#4993 – 2015 35c Coastal Birds: Spoonbill

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U.S. # 4993
2015 35¢ Roseate Spoonbill

Coastal Birds

 

At the end of the 19th century, colorful bird feathers were prized for use on ladies’ hats and fans.  This fashion trend caused the roseate spoonbill to almost disappear from Florida’s waters.  By the 1930s, there were only about 40 breeding pairs scattered across the Florida Keys.  But protective legislation helped this wading bird begin to recover.

 

It was the roseate spoonbill’s striking pink feathers that were so desired.  A chemical found in the shellfish it eats affects the intensity of the shade of pink.  The spoonbill catches its prey by swinging its beak back and forth in the water until it senses food.  It then snaps its beak shut and swallows the contents. 

 

As a wading bird, the roseate spoonbill is dependent on ideal water conditions for feeding and raising its young.  Its habitat has been affected by the development and draining of the Everglades that supply fresh water to Florida Bay.  Just as the bird was beginning to recover from the devastation of the 1930s, changes in water levels and fish populations have caused the spoonbill to struggle once again.

 

Bird expert Roger Tory Peterson once called the roseate spoonbill “one of the most breathtaking of the world’s weirdest birds.”  With increased protection of its home, generations to come will be able to share in Peterson’s awe of this bird.

 

The 2015 Coastal Birds stamps feature stylized illustrations by Tyler Lang and were designed by Greg Breeding.

 

Value: 35¢ Postcard Rate

Issued:  June 1, 2015

First Day City:  Kansas City, MO

Type of Stamp: Definitive
Printed by:
Banknote Corporation of America/Sennett Security Products
Method: Offset with microprinting in sheets of 200 with 10 panes of 20 per sheet
Perforation: Serpentine Die Cut 11 ¼ x 11

Self-Adhesive
Quantity Printed: 50,000,000 stamps

The 2015 Coastal Birds were the first postcard rate issues to be released as Forever stamps (with “Postcard” replacing the denomination, so it’s clear what the stamps are to be used for.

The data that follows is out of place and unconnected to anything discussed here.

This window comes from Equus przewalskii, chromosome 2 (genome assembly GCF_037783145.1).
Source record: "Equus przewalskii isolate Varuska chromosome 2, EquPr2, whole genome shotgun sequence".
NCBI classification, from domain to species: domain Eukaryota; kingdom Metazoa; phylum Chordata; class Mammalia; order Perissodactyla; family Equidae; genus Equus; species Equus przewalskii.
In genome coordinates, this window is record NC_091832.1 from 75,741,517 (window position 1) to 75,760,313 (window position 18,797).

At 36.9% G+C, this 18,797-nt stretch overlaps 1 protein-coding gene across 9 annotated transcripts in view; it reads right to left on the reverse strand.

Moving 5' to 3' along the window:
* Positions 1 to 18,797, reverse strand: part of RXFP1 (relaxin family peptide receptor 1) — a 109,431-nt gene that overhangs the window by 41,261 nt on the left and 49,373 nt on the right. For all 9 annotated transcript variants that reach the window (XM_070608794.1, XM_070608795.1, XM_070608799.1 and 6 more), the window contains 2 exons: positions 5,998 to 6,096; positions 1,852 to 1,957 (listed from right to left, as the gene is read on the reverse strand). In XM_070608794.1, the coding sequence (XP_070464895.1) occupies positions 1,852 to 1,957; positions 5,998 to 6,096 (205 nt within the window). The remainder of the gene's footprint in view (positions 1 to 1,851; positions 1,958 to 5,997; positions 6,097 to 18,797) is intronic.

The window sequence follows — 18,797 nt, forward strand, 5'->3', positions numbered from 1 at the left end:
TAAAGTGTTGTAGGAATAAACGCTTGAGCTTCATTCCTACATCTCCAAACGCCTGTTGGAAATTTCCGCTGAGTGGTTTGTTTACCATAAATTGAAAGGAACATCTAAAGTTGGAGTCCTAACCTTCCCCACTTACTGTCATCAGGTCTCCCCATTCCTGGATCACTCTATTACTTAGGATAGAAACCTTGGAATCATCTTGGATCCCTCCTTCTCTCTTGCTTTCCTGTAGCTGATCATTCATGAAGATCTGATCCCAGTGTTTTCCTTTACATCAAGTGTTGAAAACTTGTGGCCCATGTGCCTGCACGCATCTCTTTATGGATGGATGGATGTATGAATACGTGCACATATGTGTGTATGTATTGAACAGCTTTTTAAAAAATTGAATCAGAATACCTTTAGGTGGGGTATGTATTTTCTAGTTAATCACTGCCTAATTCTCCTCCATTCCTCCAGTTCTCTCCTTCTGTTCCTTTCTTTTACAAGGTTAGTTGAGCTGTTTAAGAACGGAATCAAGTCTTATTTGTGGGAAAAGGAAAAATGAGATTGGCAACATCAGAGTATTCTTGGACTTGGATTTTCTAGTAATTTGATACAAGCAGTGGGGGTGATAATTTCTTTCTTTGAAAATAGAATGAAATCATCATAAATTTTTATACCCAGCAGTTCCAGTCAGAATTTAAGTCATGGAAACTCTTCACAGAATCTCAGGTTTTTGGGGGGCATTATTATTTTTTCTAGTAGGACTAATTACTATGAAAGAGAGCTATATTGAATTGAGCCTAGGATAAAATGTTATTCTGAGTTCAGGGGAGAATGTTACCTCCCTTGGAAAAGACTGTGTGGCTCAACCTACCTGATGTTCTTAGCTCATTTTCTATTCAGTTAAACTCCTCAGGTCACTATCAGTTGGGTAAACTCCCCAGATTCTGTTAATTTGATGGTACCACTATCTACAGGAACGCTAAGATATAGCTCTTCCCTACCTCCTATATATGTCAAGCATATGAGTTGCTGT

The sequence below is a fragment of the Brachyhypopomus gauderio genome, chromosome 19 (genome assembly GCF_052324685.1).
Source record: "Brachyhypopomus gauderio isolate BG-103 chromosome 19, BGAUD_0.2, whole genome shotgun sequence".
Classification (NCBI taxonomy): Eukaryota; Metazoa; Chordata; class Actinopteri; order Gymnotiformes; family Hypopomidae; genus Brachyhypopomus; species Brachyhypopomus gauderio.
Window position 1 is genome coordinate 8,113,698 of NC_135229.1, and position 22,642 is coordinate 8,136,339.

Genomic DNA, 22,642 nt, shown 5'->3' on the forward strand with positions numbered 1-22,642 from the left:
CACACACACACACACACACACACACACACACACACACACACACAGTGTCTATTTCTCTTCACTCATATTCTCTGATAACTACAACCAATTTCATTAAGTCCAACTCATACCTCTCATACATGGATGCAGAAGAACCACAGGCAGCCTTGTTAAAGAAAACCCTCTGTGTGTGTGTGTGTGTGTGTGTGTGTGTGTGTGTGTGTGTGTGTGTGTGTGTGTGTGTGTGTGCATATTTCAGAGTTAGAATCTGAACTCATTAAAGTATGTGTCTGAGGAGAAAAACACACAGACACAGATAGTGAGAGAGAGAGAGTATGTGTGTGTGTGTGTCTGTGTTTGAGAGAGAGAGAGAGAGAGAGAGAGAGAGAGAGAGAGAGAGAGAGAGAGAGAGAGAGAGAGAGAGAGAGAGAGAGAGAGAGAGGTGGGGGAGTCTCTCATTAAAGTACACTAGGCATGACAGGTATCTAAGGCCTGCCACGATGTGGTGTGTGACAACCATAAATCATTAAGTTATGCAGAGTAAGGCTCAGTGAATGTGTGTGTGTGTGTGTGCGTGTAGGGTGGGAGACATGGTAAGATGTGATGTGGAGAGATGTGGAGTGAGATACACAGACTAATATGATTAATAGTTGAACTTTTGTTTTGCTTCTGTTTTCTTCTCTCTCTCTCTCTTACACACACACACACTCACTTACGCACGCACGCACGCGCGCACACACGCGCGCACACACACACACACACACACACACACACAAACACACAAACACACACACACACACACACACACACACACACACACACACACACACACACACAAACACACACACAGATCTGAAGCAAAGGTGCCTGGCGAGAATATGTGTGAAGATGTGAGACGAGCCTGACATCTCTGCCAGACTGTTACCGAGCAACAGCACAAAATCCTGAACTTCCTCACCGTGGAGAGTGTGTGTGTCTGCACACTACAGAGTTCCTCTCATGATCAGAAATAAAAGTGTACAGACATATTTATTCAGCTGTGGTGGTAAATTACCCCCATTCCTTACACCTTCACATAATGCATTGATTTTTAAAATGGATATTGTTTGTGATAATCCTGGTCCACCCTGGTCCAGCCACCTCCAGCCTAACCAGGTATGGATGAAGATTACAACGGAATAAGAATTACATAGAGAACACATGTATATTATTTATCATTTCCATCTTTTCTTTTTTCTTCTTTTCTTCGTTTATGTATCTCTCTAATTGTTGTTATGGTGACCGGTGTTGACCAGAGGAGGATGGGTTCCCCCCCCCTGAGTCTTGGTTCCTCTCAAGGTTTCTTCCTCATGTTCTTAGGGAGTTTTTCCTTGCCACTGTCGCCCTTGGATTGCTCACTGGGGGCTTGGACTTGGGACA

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U.S. # 4993
2015 35¢ Roseate Spoonbill

Coastal Birds

 

At the end of the 19th century, colorful bird feathers were prized for use on ladies’ hats and fans.  This fashion trend caused the roseate spoonbill to almost disappear from Florida’s waters.  By the 1930s, there were only about 40 breeding pairs scattered across the Florida Keys.  But protective legislation helped this wading bird begin to recover.

 

It was the roseate spoonbill’s striking pink feathers that were so desired.  A chemical found in the shellfish it eats affects the intensity of the shade of pink.  The spoonbill catches its prey by swinging its beak back and forth in the water until it senses food.  It then snaps its beak shut and swallows the contents. 

 

As a wading bird, the roseate spoonbill is dependent on ideal water conditions for feeding and raising its young.  Its habitat has been affected by the development and draining of the Everglades that supply fresh water to Florida Bay.  Just as the bird was beginning to recover from the devastation of the 1930s, changes in water levels and fish populations have caused the spoonbill to struggle once again.

 

Bird expert Roger Tory Peterson once called the roseate spoonbill “one of the most breathtaking of the world’s weirdest birds.”  With increased protection of its home, generations to come will be able to share in Peterson’s awe of this bird.

 

The 2015 Coastal Birds stamps feature stylized illustrations by Tyler Lang and were designed by Greg Breeding.

 

Value: 35¢ Postcard Rate

Issued:  June 1, 2015

First Day City:  Kansas City, MO

Type of Stamp: Definitive
Printed by:
Banknote Corporation of America/Sennett Security Products
Method: Offset with microprinting in sheets of 200 with 10 panes of 20 per sheet
Perforation: Serpentine Die Cut 11 ¼ x 11

Self-Adhesive
Quantity Printed: 50,000,000 stamps

The 2015 Coastal Birds were the first postcard rate issues to be released as Forever stamps (with “Postcard” replacing the denomination, so it’s clear what the stamps are to be used for.